Mail art began in the 1960s when artists sent postcards inscribed with poems or drawings through the post rather than exhibiting or selling them through conventional commercial channels.

Media commonly used in mail art include postcards, paper, a collage of found or recycled images and objects, rubber stamps, and paint, but can also include music, sound art, poetry, or anything that can be put in an envelope and sent via post. Mail art is considered art once it has been sent.

Mail artists appreciate interconnection with other artists and rely on their network as the primary way of sharing their work, rather than being dependent on securing exhibition space.

Radical Pop and conceptual artist Ray Johnson kicked things off. He began to ship packages from his home in New York including collages, drawings, annotated newspaper clippings, as well as found images and objects from snake skins to plastic forks. These were sent to art-world celebrities, friends, and strangers alike.

Artists have continued to keep pace with evolving communication technologies, even as snail mail has been replaced by swifter electronic messaging. Mail art these days tends to be a hybrid of the analog and the digital.

When Frank Warren launched Post Secret in 2005, it became an almost immediate sensation. Part crowd-sourcing phenomenon, part psychological experiment, the website encouraged visitors to write or illustrate their secrets on a postcard, then send them to a single address. Today, Warren publishes 10 anonymous secrets to the blog each week, still attracting confessions from every corner of the globe.

Similarly, art galleries and exhibition spaces have also used a blend of old-fashioned mail and social media to grow their networks and bring creatives together.

See below for some examples of Mail Art received by Lee Jackson who posts little books of Tanka poems to his network. If you would like to be included in the mailing list send your postal address to Lee at info@moonink.co.uk

Please contact MoonInk at info@moonink.co.uk if you have any questions.

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Tuesday, 3 March 2020

What are Haiga?


Haiga is a traditional Japanese form of poetry and art which unites a poem with a brush and ink Sumi painting although the evolution of Haiga has grown to include digital images.

The poems used in Haiga include Haiku, Senryu and Tanka. 
  •     Haiku is a form of poetry that focuses on a brief moment in time, and a sense of sudden illumination or enlightenment
  •      Senryu is usually written in the present tense and references some aspect of human nature or emotions
  •       Tanka poems are written about nature, seasons, love, sadness and other strong emotions
Susumi Takiguchi, founder of the World Haiku Club, tells us that simplicity and irony are typical traits of the traditional Haiga. He writes, "Haiga is unromantic, down to earth, unpretentious and humorous, dealing with unremarkable, day-to-day subjects and objects." "Hai" means comic and "Ga" means painting.

While the haiku and the painting in a Haiga share the same space, they are meant to complement one another.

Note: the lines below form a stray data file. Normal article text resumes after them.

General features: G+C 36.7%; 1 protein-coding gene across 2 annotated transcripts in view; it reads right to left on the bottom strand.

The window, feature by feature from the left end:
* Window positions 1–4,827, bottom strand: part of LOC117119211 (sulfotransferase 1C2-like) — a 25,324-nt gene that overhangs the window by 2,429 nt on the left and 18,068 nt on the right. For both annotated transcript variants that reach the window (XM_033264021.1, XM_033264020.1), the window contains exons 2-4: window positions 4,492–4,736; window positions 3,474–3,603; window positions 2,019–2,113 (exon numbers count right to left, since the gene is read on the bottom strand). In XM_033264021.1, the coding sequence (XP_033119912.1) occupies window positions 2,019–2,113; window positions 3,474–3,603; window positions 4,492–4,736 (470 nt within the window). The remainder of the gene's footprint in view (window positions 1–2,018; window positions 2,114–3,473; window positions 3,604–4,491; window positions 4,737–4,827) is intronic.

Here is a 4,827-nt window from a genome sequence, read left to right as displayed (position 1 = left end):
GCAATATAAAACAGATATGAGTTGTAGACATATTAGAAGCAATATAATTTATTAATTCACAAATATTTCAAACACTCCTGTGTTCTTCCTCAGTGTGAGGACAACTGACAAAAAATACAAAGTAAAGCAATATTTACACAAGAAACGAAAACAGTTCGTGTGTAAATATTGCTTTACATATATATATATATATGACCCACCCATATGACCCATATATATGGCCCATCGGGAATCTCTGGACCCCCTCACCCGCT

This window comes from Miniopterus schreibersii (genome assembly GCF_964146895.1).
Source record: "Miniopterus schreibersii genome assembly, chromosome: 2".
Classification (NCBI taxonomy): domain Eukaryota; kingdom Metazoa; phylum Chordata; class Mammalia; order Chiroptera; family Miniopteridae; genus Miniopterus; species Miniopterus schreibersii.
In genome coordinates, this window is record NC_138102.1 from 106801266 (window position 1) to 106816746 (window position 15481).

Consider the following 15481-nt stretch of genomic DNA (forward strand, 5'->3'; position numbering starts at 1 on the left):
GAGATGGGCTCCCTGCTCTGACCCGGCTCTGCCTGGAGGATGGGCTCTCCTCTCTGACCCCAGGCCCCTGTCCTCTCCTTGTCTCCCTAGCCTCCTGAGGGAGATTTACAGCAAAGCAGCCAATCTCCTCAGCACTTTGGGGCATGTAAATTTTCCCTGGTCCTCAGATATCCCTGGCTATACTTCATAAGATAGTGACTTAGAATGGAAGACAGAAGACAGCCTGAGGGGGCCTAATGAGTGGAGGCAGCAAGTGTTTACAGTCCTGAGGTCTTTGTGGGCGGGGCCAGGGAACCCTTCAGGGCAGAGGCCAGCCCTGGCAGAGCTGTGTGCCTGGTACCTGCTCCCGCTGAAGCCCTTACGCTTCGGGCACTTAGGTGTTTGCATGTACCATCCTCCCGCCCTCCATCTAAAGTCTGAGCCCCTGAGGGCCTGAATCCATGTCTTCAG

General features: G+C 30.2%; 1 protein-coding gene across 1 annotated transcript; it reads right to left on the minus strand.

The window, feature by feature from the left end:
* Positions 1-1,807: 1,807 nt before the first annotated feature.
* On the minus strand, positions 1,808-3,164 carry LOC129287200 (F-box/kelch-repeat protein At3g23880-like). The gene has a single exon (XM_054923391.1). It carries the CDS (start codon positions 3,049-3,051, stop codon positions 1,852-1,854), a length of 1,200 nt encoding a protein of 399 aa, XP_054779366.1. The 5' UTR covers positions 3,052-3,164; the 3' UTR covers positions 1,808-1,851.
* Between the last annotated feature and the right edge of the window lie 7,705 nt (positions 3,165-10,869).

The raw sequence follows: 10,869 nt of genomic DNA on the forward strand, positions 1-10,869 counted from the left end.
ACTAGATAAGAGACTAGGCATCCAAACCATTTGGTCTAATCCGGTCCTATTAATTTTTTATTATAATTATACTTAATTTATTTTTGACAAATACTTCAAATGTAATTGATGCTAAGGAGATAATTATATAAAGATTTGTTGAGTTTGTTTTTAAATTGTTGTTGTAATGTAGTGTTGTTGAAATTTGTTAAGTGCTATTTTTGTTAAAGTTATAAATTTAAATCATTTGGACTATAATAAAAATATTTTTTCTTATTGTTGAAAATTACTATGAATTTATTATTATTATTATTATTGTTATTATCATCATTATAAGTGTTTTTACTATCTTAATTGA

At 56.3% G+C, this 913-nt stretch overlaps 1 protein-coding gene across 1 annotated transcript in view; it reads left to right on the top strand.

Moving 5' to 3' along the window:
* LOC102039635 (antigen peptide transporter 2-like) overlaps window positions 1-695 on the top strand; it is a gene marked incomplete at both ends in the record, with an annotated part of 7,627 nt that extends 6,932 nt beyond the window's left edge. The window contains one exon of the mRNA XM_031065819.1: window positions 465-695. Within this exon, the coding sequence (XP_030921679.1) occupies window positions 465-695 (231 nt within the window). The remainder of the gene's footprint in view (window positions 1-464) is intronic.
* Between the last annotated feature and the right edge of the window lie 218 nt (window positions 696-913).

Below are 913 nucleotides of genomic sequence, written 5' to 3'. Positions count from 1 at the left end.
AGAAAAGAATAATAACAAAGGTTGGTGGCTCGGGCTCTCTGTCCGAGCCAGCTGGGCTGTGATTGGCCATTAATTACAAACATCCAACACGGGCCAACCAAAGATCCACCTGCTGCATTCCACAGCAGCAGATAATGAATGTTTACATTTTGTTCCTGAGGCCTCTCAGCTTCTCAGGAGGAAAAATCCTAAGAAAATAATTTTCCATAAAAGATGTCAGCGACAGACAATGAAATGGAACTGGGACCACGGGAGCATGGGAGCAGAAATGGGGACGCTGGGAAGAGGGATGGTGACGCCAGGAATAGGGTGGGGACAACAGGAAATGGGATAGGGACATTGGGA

The third element of Haiga is the calligraphy which determines the look of the poem on the page and communicates its essence.

Haiga was traditionally produced in a variety of formats, including hanging scrolls, hand scrolls, folding screens, and fans. Today it is produced on handmade paper and modern Haiga allows the use of photography, as well as digital images.

Stylistically, Haiga vary widely based on the preferences and training of the individual painter. Some were reproduced as woodblock prints. The subjects painted likewise vary widely, but are generally elements mentioned in the calligraphy, or poetic images which add meaning or depth to that expressed by the poem.

The moon is a common subject in these poems and paintings while other subjects, ranging from depictions of Mount Fuji to rooftops, are frequently represented with a minimum of brushstrokes, thus evoking elegance and beauty in simplicity.


See below for some MoonInk Haiga and visit www.moonink.co.uk to see some more examples of Western Tanka poetry, the 5 line version of a Haiku. Subscribe to the newsletter to get the free Poem of the Month.

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Tuesday, 4 February 2020

Jack Kerouac - Master of Haiku


Did you know that Jack Kerouac, the American author and poet was a master of Haiku, the Japanese short form poem and was highly influential in popularising Haiku in America and the West?

Jack Kerouac is best known as one of the Beat Poets of the 50’s and most people tend to think of him as the author of ''On the Road”.

Kerouac was a drifter who along with his friends Allan Ginsberg, William Burroughs, Neal Cassady and others, founded the Beat literary movement, a group of writers and artists who burst on the American scene in San Francisco in 1955.

They were rebels who rejected the materialism of the post-World War II era in the West, and favoured dropping out of society to experience authentic life through road trips, jazz clubs and altered consciousness.

Kerouac discovered Haiku when he began studying Buddhism and he reformed the way that Haiku was thought about. He rejected the strict, traditional 17 syllable Japanese form, but kept the three short line form. He liked the idea that something so short could say so much.

"I propose that the 'Western Haiku' simply say a lot in three short lines in any Western language. Above all, a Haiku must be very simple and free of all poetic trickery and make a little picture . . ."

It was his opinion that a Western Haiku need not concern itself with the seventeen syllables since Western languages cannot adapt themselves to the fluid syllabic Japanese.

In 1956, he spent sixty-three days on Desolation Peak, meditating, reading, and thinking about Buddhism. In his collected Haiku, 72 were found from that experience.

Here are some examples of Kerouac’s work:

Crossing the football field,
coming home from work
The lonely businessman

In my medicine cabinet
the winter fly
Has died of old age

Wash hung out
by moonlight
Friday night in May

Empty baseball field
A robin,
Hops along the bench

Visit www.moonink.co.uk to see some examples of Western Tanka poetry, the 5 line version of a Haiku. Subscribe to the newsletter to get the free Poem of the Month.

Please contact MoonInk on info@moonink.co.uk if you have any questions.